Julian Assange, Rapist?

revevilgod at gmx.com revevilgod at gmx.com
Mon May 30 16:02:57 PDT 2022


Ousted from the Ecuadorian Embassy in London earlier this month, Julian Assange is now being held in Belmarsh prison, having been arrested both for jumping bail way back in 2011 and because the U.S. has had an extradition warrant on him for nearly as long. Assange was quickly found guilty of the jumping bail charge and is currently awaiting both his sentencing for that charge and the much more serious May 2nd hearing on his extradition case. He could be extradited to the U.S. or, if Swedish authorities reopen the investigation of the rape allegation against Assange, he could be extradited to Sweden. What will the Swedish authorities do?

70 British parliamentarians have already signed a petition calling on Britain’s Home Secretary to extradite Assange to Sweden if the investigation of the rape allegation against him is reopened. In releasing their petition, the signatories say that they mean to show that they “stand with victims of sexual violence.” And Elisabeth Massi Fritz, the lawyer for Assange’s accuser, has tweeted that her legal team is going to do everything it can to have the investigation re-opened because “no rape victim should have to wait 9 years to see justice be served.”
While Assange and his supporters have long claimed that he is the victim of a “honey trap,” (i.e. female agents working for unnamed sources used their seductive wiles to capture him in a compromising situation), this argument has never seemed credible to those who know the facts of the case. The truth of the matter is much more mundane: Assange had sex with two different women during his stay in Sweden and then lied to one of them about it. When the second woman learned that she had been lied to, she demanded that Assange get an HIV/STD test. He demured. And so the two women went to the police together to try a have Assange compelled to be tested. Had he been tested, he wouldn’t have found himself under investigation for four charges ranging from sexual assault to rape. There was no honey trap; there was only Assange’s arrogant refusal to establish, to the second woman’s satisfaction, that when he had unprotected sex with her, against her expressed wishes, he did not compromise her health in the process.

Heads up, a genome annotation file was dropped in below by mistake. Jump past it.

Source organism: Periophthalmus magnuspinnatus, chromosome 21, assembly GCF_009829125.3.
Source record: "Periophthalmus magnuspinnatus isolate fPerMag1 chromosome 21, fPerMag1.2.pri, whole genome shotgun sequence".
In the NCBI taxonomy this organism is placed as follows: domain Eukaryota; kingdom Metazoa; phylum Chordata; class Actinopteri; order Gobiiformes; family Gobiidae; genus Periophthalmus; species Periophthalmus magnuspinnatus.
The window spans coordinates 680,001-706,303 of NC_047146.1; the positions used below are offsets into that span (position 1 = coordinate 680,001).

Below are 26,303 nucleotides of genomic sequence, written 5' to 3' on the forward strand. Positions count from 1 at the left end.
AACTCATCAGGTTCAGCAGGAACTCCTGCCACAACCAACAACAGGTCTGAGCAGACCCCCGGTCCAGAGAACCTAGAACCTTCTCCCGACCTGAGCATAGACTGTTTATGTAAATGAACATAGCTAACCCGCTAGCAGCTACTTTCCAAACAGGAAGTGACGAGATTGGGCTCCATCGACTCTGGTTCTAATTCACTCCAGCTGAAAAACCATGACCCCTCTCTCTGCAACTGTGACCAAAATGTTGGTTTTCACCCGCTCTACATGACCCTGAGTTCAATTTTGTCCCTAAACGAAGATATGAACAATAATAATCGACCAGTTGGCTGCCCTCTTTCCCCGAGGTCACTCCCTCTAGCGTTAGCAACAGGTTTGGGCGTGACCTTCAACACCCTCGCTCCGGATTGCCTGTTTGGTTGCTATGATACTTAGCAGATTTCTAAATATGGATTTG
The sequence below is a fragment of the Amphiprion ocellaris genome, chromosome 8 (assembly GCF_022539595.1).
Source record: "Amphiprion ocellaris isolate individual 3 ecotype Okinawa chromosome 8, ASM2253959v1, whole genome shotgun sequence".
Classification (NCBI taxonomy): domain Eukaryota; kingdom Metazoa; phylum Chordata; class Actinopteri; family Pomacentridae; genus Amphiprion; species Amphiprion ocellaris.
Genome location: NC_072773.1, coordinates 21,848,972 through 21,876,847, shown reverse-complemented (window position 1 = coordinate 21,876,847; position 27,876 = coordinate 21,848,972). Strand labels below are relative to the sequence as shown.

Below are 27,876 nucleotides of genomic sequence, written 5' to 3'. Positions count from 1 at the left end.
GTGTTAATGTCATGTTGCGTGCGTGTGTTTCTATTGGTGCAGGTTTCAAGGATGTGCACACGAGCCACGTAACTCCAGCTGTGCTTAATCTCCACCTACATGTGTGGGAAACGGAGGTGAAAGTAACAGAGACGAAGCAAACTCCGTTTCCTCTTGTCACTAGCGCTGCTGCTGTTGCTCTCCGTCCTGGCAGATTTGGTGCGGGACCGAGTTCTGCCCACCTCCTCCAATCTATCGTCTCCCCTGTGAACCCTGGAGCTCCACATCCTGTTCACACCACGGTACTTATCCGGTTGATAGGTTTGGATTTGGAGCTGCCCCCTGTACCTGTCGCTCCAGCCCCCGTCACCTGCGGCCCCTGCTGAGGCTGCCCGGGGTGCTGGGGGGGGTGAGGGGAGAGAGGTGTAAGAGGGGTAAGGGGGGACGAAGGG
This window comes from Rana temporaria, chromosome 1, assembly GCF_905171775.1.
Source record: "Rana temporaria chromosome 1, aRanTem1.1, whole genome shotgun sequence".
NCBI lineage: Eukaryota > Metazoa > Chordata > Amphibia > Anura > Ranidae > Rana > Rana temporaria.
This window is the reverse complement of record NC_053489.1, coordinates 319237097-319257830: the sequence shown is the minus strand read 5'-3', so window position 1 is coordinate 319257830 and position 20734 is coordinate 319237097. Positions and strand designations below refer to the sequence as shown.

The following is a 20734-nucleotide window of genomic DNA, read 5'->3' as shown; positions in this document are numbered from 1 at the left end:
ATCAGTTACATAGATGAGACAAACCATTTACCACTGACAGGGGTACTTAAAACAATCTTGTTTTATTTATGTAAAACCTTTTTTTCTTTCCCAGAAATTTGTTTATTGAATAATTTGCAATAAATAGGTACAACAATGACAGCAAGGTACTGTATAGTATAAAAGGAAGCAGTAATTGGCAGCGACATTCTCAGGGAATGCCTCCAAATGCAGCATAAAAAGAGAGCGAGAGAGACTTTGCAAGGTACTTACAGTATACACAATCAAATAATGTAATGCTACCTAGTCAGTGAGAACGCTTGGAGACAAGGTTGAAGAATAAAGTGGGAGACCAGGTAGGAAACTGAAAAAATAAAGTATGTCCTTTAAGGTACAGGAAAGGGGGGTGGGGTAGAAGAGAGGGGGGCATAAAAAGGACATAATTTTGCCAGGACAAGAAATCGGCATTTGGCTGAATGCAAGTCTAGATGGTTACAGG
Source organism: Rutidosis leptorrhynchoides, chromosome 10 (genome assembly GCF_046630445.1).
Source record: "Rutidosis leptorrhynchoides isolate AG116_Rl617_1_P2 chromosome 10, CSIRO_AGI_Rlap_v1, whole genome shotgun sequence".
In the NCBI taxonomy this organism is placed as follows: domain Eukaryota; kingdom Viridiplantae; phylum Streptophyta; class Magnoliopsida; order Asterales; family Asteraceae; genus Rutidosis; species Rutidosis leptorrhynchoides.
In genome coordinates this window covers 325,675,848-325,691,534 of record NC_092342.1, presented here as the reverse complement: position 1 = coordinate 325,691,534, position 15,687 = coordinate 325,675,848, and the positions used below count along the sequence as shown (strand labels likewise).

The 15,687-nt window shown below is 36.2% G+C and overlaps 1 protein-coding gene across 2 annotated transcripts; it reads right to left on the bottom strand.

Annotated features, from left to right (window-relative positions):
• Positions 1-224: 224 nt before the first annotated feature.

This mundane explanation for the root cause of Assange’s troubles in Sweden doesn’t cancel out the fact that, at the time, the U.S. was eager to get Assange to America, where he could be prosecuted for the publication of state secrets, facilitating the theft of state documents, and conspiring with a member of the U.S. military to work against the intrests of the state. The events in Sweden occurred in 2010, years before now President Trump famously declared that he “loves WikiLeaks,” when the U.S. was trying to cut off Wikileaks’ access to the internet by whatever means necessary. That the U.S. was hotly pursuing Assange and that Assange got himself into trouble entirely of his own making in Sweden can both be true.
The time-limit for charging Assange for three of the sexual assault allegations against him expired in August 2015, while he was still a resident of the Ecuadorian embassy. The most serious allegation, that Assange knowingly had unprotected sex with a woman against her expressed interest while she was half-asleep, will expire on August 17, 2020, some sixteen months from now. While there is much chest-thumping about “no one being above the law” among those who want to see Assange brought to justice for his actions in Sweden, the truth is that if Assange were anyone else, Sweden would not be concerned to extradite a man who had sex with a woman four times in a sixteen hour period, three times consensually, one time not (the third time).
If Assange is extradited to Sweden, he is, I believe, likely to be convicted, but not because he was the victim of a honeytrap or because Sweden’s definition of rape is overly broad (something else Assange’s most ardent supporters claim); it will be because his own statements about what happened that night, the statement by the woman he was with, and the sworn statements of the women’s friends, family, and former boyfriend together establish that Assange had unprotected sex with the woman, against her wishes, lied about his sexual history, and then resisted getting tested to ease the woman’s mind about the possibility that she had contracted an STD as a result of the encounter. In seeking refuge in a honeytrap conspiracy, Assange and his supporters aim to exempt him from the consequences of his own, freely-chosen actions on the micro-level of sexual relations. However one may feel about Assange’s revolutionary actions on the international stage, his actions behind closed doors while he was in Sweden weren’t admirable, inspiring, or anti-hegemonic. They were criminal.

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